Most of us don’t like to wait. We want answers now. We want things to work out for us right away. If it’s any comfort to you, the Psalmist didn’t like to wait either. “Lord, why are you standing aloof and far away? Why do you hide when I need you the most?”113 “I plead with you to help me, Lord, for you are my Rock of safety. If you refuse to answer me, I might as well give up and die.”114 Job had trouble waiting too. “Oh, that I knew where to find God—that I could go to his throne and talk with him there.” “But I search in vain. I seek him here, I seek him there, and cannot find him.”115
Our greatest mistakes in life are usually made because of our unwillingness to wait for God’s timing. That’s what happened to the nation Israel at Kadesh-Barnea. When God informed them that they would not be permitted to enter the promised land because of their unbelief, some of them got upset at the possibility of going back into the wilderness. The delay was more than they could handle. They thought that because they had admitted their sin they should be allowed to go right in, despite God’s warning. But they lost their lives in the attempt.116
King Saul’s refusal to wait also set him on a course that eventually destroyed him. God wanted him to bide his time until Samuel arrived to sacrifice a burnt offering in preparation for battle with the Philistines. But Saul couldn’t wait. He intruded into the office of the priest, offered the sacrifice himself, and lost his kingdom as a result.117
We do it too. We make rash and foolish choices which we regret for years to come because we will not wait patiently for God to show us his will. Perhaps no major decision is more commonly made in haste than the decision to marry. Some fellows and girls seem to think that they may never have another chance if they let this one get away. So they move ahead into an unwise relationship that brings heartache and grief for a lifetime. Other people quit jobs for flimsy reasons, spend money frivolously and impetuously, sell a house and move to another city without any clear leading, or file for divorce without ever thinking through the consequences or seeing what God has to say about it in his Word. The Scripture says, “He who makes haste with his feet misses his way.”118 When we get into a big hurry, we are bound to make mistakes.
Why does God delay in giving us directions when we desire them so much? Isaiah makes one suggestion. “And therefore will the Lord wait, that he may be gracious unto you, and therefore will he be exalted, that he may have mercy upon you; for the Lord is a God of judgment; blessed are all they that wait for him.”119 The longer he waits and the more desperate our situation becomes, the more gracious and powerful is his deliverance and the more gloriously is he exalted. He waits so that he can demonstrate his mercy more dramatically and thereby magnify himself. Long delays are often followed by spectacular answers.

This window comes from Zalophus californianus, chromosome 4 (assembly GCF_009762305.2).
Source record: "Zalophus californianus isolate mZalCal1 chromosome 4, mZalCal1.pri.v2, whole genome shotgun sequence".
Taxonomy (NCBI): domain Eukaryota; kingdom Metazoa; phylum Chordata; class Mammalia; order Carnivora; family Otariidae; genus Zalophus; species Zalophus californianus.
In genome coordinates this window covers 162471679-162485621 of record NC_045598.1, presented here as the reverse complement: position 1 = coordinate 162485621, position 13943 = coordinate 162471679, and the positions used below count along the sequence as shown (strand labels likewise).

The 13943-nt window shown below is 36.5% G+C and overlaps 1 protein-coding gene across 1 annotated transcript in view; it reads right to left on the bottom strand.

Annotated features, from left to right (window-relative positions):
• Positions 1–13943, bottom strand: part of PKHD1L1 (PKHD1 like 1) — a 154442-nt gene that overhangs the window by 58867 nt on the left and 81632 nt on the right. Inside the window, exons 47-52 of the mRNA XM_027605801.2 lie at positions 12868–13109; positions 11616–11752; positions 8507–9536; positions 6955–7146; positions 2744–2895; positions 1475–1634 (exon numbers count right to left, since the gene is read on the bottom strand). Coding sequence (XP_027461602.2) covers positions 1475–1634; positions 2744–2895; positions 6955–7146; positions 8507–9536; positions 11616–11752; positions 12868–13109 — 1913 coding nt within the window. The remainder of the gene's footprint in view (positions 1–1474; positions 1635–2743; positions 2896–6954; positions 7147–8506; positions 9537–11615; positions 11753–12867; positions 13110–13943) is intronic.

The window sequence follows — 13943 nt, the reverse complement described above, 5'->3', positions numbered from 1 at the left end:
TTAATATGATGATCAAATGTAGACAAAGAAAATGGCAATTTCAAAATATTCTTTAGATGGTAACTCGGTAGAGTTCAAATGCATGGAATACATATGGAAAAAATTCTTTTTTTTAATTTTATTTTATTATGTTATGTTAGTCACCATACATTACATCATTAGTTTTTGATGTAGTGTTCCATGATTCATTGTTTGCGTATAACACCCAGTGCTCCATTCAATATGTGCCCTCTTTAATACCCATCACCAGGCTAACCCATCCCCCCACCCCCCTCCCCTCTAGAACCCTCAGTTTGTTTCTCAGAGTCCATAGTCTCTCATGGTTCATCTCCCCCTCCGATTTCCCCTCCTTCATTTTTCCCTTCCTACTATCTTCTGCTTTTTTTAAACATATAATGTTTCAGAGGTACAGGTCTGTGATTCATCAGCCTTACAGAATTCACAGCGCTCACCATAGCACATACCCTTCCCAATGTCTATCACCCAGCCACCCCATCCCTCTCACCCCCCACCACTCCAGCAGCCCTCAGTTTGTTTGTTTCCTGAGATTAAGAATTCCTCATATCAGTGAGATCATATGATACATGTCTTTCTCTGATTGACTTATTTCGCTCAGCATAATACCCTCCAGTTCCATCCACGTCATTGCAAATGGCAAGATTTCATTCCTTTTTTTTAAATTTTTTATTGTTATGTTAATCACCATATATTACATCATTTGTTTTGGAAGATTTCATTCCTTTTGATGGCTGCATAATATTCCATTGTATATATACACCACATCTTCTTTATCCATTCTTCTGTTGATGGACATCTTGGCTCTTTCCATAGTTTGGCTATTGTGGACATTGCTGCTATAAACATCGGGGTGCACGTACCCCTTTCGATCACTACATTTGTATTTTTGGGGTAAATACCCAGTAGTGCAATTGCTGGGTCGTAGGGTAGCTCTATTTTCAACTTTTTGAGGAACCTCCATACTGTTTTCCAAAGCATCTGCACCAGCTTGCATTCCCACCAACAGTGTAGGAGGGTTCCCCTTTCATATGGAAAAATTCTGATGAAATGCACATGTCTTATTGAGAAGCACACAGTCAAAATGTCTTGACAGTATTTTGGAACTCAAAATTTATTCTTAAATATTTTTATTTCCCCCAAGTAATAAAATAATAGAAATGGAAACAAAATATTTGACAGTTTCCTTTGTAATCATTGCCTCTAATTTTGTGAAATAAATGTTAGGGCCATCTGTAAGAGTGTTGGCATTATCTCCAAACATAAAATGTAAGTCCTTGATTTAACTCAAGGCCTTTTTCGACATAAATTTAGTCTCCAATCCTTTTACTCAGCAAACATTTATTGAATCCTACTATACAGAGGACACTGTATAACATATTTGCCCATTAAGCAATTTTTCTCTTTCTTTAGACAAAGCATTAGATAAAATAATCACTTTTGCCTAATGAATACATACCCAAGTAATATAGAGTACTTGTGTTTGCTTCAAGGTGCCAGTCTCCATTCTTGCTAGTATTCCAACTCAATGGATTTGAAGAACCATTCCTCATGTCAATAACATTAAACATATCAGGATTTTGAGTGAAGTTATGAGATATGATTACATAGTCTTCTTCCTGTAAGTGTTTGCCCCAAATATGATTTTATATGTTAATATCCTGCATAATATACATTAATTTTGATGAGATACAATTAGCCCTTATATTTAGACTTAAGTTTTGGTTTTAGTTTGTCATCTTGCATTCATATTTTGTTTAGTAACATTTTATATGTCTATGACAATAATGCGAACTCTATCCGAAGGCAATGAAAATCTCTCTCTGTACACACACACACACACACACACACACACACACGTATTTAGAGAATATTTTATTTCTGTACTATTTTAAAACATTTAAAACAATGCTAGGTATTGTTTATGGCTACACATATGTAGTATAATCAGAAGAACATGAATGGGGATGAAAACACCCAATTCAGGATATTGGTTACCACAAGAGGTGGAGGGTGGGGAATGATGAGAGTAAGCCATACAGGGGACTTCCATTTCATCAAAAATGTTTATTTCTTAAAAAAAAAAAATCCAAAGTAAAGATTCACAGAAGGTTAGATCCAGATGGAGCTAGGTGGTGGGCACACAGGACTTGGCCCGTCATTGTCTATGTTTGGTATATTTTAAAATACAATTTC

Periods of waiting can also be times of great spiritual growth, times when our faith is stretched and strengthened, when we get to know God more intimately. Baxter suggests that through the delay God may be trying to teach us something which is better even than the answer we are looking for.120 His delays always have a purpose. Although we may not know what the purpose is, he asks us to trust him and wait.
Our impatience is usually due to unbelief, and we go back again to Isaiah’s day to see it graphically illustrated. Judah was being threatened by the mighty Assyrians. The people were calling for some sort of treaty to placate them, or for an alliance with Egypt for protection against them. “Let’s not just sit here and be destroyed; let’s do something,” was their attitude. Here was Isaiah’s word from God: “Behold, I lay in Zion a foundation Stone, a tested Stone, a precious cornerstone, a sure foundation; he who believes will not be hurried.”121
It was a prophecy of the coming Messiah, but it was also a reminder to those people that the God they worshiped in Zion (Jerusalem) was their sure foundation. If they would believe him, if they would put their trust in him, they would not need to rush out in fear and frustration and make some foolish treaty or alliance. Trust would be their only defense against a hasty decision. In our day, too, the only way we shall be able to wait patiently and peacefully for God to guide us is to trust him, to believe that his answer will come when we need it.
We must not set time limits on God. He does not always work on our time schedule. We cannot hurry him. People may be yelling at us to do something decisive. Satan may be hurrying us to do something stupid that will ruin our lives. The flesh wants to take over immediately and do something brilliant and courageous that will prove its ability to handle any situation. But God is saying, “Just trust me, and wait.”
David put it this way: “Wait on the Lord; be of good courage, and he shall strengthen thine heart. Wait, I say, on the Lord.”122 And it looks as though he took his own advice; for he was able to testify: “I waited patiently for God to help me; then he listened and heard my cry. He lifted me out of the pit of despair, out from the bog and the mire, and set my feet on a hard, firm path and steadied me as I walked along. He has given me a new song to sing, of praises to our God. Now many will hear of the glorious things he did for me, and stand in awe before the Lord, and put their trust in him.”123
Has some decision been causing you to get impatient? Commit it to God. Tell him that you will trust him to guide you in his time. Ask him to help you wait patiently. And enjoy his perfect peace.